Where will WordPress go in 2016? WordCamp US 2015

WordCamp US 2015
The gang (WordCamp US 2015)

Just got back to Kathmandu after an amazing trip to the US, where I attended WordCamp US 2015 in Philadelphia. It was an exciting few days, with me running around making sure I soaked in everything I could. Time just flew by.IMG_6402

When I left Nepal for WordCamp US, the very slow pace of the theme review process (You can read here) was at the forefront of my mind. I was looking forward to raising this issue with colleagues in Philly, and hopefully come up with some kind of a solution.

I am happy to report that we had a meaningful discussion on the problem, which was a concern for many. The discussion ended positively, with a decision to take an important step in tackling this problem. Previously, only Admins and Key Reviewers were able to make themes live after review. This had resulted in double queues for themes; one to get reviewed, and one to become live after review. I am happy to report that now, we will have new trusted reviewers: theme reviewers who have been doing good work on reviews for a long time; who will also have permissions to make themes they reviewed directly live. This will result in significant improvements in getting themes live.

Of course, Matt Mullenweg’s State of the Word was highly anticipated. I noted one statistic, that there have been 89 WordCamps in the world this year, with over 21,000 attendees. It is an honor for all of us who worked hard to organize WordCamp Nepal (link), despite problems, to become a small part of that statistic.

Of course WordCamp US is THE flagship WordCamp, and this year’s was the biggest WordCamp ever, with over 1,800 signups. With so many core WordPressers, it was a great place to peer into the future of our favorite platform.

There seems to be a high level of agreement on the three major trends we can expect to see in WordPress. These trends will be central to WordPress development, and will dictate the kind of know-how that WordPress developers need to cultivate very very soon.

The first is Javascript. WordPress will be moving towards more Javascript-centric development, and doing so rapidly. In his speech, Matt also put a lot of emphasis on Javascript, saying he would be learning it himself.

A second trend is a move towards API driven development, which is increasingly going to become a core part of the open web. So expect to hone your skills in this area if you want to be a WordPress developer that is relevant to the platform’s future.

The third major trend you need to get on board with is accessibility. A lot of the sessions in WordCamp US addressed accessibility in a small or big way. Many corporations are making it compulsory for their pages to be accessible, and legal mandates for accessible websites are expected to start. According to a statistic that was making the rounds, 1 in 5 people in the US have some sort of disability. So making your sites accessible is not just the right thing to do for many businesses, it is the savvy thing to do.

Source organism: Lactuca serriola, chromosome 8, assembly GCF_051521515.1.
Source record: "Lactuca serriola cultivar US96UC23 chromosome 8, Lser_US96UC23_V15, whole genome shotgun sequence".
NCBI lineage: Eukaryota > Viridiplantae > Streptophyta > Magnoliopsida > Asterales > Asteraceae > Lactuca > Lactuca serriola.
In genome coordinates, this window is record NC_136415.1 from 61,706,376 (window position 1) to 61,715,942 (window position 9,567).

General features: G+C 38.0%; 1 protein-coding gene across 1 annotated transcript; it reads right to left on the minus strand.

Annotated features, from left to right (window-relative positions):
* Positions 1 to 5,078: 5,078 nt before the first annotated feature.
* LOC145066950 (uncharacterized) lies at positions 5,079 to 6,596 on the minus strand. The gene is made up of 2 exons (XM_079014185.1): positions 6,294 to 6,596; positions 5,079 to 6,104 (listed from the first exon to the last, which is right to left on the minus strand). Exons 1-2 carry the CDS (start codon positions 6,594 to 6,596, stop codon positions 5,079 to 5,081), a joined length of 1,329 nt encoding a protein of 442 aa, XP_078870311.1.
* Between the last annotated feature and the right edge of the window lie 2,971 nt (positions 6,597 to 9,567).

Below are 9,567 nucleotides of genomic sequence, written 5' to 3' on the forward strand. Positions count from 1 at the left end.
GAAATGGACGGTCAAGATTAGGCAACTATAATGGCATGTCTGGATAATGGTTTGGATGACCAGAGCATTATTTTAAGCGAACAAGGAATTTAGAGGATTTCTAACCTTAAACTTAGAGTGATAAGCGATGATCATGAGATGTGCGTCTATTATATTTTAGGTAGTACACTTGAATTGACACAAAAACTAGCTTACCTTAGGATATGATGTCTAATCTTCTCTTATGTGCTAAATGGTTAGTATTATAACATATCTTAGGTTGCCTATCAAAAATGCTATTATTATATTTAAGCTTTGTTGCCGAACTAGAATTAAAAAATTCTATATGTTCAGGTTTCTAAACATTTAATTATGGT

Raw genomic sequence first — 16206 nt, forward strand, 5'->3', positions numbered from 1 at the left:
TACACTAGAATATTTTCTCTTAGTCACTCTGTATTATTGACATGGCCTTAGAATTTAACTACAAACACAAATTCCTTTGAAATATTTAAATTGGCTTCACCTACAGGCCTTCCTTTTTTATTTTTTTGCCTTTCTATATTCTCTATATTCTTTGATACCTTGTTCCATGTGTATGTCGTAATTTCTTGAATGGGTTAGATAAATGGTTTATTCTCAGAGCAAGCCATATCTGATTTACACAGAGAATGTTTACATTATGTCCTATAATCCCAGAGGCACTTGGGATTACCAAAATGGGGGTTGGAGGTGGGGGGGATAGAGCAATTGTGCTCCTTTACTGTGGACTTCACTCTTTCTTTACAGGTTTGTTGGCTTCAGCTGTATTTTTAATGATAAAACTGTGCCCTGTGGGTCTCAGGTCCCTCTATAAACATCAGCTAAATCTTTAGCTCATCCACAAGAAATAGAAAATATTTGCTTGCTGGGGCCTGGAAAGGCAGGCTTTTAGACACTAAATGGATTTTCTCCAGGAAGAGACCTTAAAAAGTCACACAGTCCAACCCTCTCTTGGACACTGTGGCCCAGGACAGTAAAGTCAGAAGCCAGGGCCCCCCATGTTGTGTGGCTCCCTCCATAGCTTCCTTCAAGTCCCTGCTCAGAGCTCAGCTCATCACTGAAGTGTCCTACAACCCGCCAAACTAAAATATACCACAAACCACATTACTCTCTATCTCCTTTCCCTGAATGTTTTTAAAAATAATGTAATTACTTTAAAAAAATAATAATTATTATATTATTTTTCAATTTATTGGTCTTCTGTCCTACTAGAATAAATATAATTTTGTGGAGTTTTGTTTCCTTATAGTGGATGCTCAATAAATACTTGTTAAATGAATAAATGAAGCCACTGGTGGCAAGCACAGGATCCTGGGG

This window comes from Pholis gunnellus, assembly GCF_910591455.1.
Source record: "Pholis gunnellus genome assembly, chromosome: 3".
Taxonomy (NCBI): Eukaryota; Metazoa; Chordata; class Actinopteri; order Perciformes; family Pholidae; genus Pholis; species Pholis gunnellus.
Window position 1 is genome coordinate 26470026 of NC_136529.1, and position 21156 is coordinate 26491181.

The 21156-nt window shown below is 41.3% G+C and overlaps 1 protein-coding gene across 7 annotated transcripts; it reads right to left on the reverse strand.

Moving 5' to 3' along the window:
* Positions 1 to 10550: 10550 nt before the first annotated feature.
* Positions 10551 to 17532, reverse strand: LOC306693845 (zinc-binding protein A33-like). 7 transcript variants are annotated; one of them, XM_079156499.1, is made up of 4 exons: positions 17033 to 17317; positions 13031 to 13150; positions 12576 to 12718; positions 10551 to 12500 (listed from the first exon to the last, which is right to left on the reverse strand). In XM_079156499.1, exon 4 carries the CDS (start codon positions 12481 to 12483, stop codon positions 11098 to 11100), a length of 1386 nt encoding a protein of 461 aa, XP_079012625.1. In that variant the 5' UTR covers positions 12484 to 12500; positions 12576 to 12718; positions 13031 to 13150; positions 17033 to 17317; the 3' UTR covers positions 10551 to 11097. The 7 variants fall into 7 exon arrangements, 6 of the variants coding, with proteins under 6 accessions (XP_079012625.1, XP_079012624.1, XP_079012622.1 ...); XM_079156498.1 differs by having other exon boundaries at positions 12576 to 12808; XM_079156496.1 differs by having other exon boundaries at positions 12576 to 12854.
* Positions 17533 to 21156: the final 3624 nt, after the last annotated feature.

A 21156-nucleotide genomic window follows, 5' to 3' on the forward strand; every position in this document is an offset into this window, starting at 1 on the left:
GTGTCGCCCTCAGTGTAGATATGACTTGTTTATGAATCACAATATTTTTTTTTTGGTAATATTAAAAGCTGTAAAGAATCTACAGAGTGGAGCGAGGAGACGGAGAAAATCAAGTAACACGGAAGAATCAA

WordPress core is not just supporting, but actively incorporating accessibility readiness, and pretty soon, accessibility-readiness looks set to become not just a bonus feature on a theme, but a core requirement of any theme. At Catch Themes, we are now planning to update all our themes and make them accessibility ready. This will be our major focus in the coming days.

Talking about our focus areas, we had been thinking about developing highly focused themes for various customer segments for some time.  My time at WordCamp US also made me more determined to go down this road. So far, Catch Themes has been developing a lot of multipurpose themes, with a lot of functionality, and the ability to turn features on or off. However, we will soon start releasing themes with tailored features that are relevant for niche markets. Our customers can look forward to a wider range of offerings, easy-breezy setup, and have a product that is exactly what they want out of the box.

Lots of things learned. I also came away with a few things I learnt that will make my own life and work easier. I have been sold on the Vagrant server, and am planning to move from xamp and wamp to Vagrant. Vagrant is a clone server, making the process from offline coding to going live easier, and I am really looking forward to using all the collaboration features.

All in all, WordCamp US was a grand success with huge turnout, and a very happening after-party. There was so much learning and working to do that I really did not have time to see much of the great city of Philadelphia. Although it was amazing that the Philadelphia City Council officially declared December 5 as WordPress day.

WordCamp US 2015 - Topics addressed
WordCamp US 2015 – Topics addressed

With a whole day to our name, and big picture priorities such as accessibility, Javascript, and API based development squarely in our sights, WordPressers look set to make even bigger waves in 2016. It was cool to be there in Philly, step back, and appreciate being part of the amazing community that is responsible for powering 25% of the whole world wide web.